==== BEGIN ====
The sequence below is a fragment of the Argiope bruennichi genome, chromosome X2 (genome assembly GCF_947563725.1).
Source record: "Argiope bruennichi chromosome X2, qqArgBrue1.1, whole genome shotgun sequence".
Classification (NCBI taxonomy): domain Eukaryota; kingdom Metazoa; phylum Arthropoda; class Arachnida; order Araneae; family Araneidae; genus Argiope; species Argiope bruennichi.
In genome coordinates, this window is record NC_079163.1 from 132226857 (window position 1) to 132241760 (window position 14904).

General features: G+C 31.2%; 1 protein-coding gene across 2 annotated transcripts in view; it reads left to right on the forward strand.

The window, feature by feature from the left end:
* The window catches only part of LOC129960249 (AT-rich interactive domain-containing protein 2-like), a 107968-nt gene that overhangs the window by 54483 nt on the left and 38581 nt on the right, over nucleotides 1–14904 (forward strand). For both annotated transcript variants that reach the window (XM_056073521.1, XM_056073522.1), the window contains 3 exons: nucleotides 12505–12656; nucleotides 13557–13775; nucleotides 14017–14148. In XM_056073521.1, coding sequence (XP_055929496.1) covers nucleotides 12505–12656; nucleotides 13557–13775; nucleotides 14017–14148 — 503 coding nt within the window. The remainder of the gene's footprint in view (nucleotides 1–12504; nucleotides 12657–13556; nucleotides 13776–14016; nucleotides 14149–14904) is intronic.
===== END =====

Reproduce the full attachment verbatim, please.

The sequence below is a fragment of the Argiope bruennichi genome, chromosome X2 (genome assembly GCF_947563725.1).
Source record: "Argiope bruennichi chromosome X2, qqArgBrue1.1, whole genome shotgun sequence".
Classification (NCBI taxonomy): domain Eukaryota; kingdom Metazoa; phylum Arthropoda; class Arachnida; order Araneae; family Araneidae; genus Argiope; species Argiope bruennichi.
In genome coordinates, this window is record NC_079163.1 from 132226857 (window position 1) to 132241760 (window position 14904).

General features: G+C 31.2%; 1 protein-coding gene across 2 annotated transcripts in view; it reads left to right on the forward strand.

The window, feature by feature from the left end:
* The window catches only part of LOC129960249 (AT-rich interactive domain-containing protein 2-like), a 107968-nt gene that overhangs the window by 54483 nt on the left and 38581 nt on the right, over nucleotides 1–14904 (forward strand). For both annotated transcript variants that reach the window (XM_056073521.1, XM_056073522.1), the window contains 3 exons: nucleotides 12505–12656; nucleotides 13557–13775; nucleotides 14017–14148. In XM_056073521.1, coding sequence (XP_055929496.1) covers nucleotides 12505–12656; nucleotides 13557–13775; nucleotides 14017–14148 — 503 coding nt within the window. The remainder of the gene's footprint in view (nucleotides 1–12504; nucleotides 12657–13556; nucleotides 13776–14016; nucleotides 14149–14904) is intronic.